27 And now this blessing which thine handmaid hath brought unto my lord, let it even be given unto the young men that follow my lord.

28 I pray thee, forgive the trespass of thine handmaid: for the LORD will certainly make my lord a sure house; because my lord fighteth the battles of the LORD, and evil hath not been found in thee all thy days.

29 Yet a man is risen to pursue thee, and to seek thy soul: but the soul of my lord shall be bound in the bundle of life with the LORD thy God; and the souls of thine enemies, them shall he sling out, as out of the middle of a sling.

30 And it shall come to pass, when the LORD shall have done to my lord according to all the good that he hath spoken concerning thee, and shall have appointed thee ruler over Israel;

31 That this shall be no grief unto thee, nor offence of heart unto my lord, either that thou hast shed blood causeless, or that my lord hath avenged himself: but when the LORD shall have dealt well with my lord, then remember thine handmaid.

32 ¶ And David said to Abigail, Blessed be the LORD God of Israel, which sent thee this day to meet me:

33 And blessed be thy advice, and blessed be thou, which hast kept me this day from coming to shed blood, and from avenging myself with mine own hand.

34 For in very deed, as the LORD God of Israel liveth, which hath kept me back from hurting thee, except thou hadst hasted and come to meet me, surely there had not been left unto Nabal by the morning light any that pisseth against the wall.

35 So David received of her hand that which she had brought him, and said unto her, Go up in peace to thine house; see, I have hearkened to thy voice, and have accepted thy person.

36 ¶ And Abigail came to Nabal; and, behold, he held a feast in his house, like the feast of a king; and Nabal’s heart was merry within him, for he was very drunken: wherefore she told him nothing, less or more, until the morning light.

37 But it came to pass in the morning, when the wine was gone out of Nabal, and his wife had told him these things, that his heart died within him, and he became as a stone.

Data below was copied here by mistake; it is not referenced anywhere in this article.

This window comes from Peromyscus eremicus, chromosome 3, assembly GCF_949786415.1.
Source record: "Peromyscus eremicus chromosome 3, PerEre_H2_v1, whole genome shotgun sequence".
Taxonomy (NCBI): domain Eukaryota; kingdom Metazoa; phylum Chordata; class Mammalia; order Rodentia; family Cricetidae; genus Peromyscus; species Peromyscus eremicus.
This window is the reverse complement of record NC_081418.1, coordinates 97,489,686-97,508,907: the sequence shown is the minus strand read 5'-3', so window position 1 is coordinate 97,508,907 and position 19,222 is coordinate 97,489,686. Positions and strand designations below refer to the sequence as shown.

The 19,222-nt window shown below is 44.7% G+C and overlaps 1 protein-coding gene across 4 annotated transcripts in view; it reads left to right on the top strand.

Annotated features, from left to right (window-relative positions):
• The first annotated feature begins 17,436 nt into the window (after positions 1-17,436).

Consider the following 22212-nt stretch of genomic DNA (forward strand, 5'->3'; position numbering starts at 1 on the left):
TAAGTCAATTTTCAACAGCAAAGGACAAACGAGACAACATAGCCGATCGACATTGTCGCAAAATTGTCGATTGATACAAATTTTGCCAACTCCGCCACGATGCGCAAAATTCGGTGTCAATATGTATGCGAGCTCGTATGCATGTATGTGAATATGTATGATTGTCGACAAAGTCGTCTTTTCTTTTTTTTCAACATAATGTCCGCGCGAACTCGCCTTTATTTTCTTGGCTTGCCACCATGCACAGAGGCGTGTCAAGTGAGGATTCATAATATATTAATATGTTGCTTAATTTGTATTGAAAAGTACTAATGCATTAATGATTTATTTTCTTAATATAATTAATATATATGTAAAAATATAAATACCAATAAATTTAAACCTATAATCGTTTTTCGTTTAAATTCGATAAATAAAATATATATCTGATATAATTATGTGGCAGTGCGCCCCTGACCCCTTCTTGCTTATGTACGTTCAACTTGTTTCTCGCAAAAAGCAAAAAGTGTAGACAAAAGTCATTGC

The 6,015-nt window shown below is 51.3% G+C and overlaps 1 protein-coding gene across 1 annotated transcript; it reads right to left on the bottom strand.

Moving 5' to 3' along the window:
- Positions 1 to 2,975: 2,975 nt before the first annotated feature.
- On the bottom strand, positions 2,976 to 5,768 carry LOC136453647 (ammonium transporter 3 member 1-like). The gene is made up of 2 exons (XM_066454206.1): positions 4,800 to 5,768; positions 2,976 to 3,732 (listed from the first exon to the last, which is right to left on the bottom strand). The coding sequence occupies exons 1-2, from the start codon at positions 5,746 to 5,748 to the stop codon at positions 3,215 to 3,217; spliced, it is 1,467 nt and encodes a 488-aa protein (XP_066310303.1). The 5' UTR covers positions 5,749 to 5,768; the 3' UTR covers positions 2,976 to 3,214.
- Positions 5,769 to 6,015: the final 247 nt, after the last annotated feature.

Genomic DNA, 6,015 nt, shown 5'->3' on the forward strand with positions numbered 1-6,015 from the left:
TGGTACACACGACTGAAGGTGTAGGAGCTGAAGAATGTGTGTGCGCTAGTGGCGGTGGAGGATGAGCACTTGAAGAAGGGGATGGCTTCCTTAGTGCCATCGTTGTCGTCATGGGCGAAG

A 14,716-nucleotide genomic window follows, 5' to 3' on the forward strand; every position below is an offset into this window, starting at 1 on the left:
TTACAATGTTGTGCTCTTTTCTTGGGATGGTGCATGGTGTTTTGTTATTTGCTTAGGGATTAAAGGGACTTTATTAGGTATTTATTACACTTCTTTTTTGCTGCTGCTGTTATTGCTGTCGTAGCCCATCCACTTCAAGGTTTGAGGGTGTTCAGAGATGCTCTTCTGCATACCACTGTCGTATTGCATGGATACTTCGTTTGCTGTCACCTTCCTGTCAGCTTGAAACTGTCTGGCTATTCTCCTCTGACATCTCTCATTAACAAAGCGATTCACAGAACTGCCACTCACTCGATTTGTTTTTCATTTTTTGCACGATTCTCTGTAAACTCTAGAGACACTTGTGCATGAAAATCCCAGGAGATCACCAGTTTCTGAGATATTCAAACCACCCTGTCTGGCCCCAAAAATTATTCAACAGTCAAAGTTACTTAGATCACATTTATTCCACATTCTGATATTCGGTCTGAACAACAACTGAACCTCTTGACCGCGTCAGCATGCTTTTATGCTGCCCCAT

38 And it came to pass about ten days after, that the LORD smote Nabal, that he died.

39 ¶ And when David heard that Nabal was dead, he said, Blessed be the LORD, that hath pleaded the cause of my reproach from the hand of Nabal, and hath kept his servant from evil: for the LORD hath returned the wickedness of Nabal upon his own head. And David sent and communed with Abigail, to take her to him to wife.

40 And when the servants of David were come to Abigail to Carmel, they spake unto her, saying, David sent us unto thee, to take thee to him to wife.

41 And she arose, and bowed herself on her face to the earth, and said, Behold, let thine handmaid be a servant to wash the feet of the servants of my lord.

42 And Abigail hasted, and arose, and rode upon an ass, with five damsels of hers that went after her; and she went after the messengers of David, and became his wife.

43 David also took Ahinoam of Jezreel; and they were also both of them his wives.

44 ¶ But Saul had given Michal his daughter, David’s wife, to Phalti the son of Laish, which was of Gallim.

1 Samuel 25:1

The death of a good man is a serious loss at any time, but to Israel, governed by a cruel, wayward king, Samuel’s death was cause for special lamentation. His holy life, his fearless denunciation of wrong, his self-sacrifice for the people’s welfare, and especially his power in intercessory prayer, made him one of the most important national assets. Let us so live that we may be missed when we go home!

1 Samuel 25:2-17 – A Rich Man’s Churlishness

   This Carmel was a city in the mountains of Judah, ten miles south of Hebron. See Joshua 15:55. Though a descendant of Caleb, Nabal had none of that hero’s spirit. He had great wealth, but little wit. Today the Arab tribe which guards the shepherd or caravan, or restrains itself from plundering, expects some acknowledgment. It was unfair that the rich sheep-master should take all the advantage and make no return, and altogether too bad to cap injustice with a coarse jest. Nabal’s shepherds were quite explicit in their testimony to the benefits they had received, I Samuel 25:7, 15-16. His jibes and churlishness justified the general estimate entertained by those who knew him best.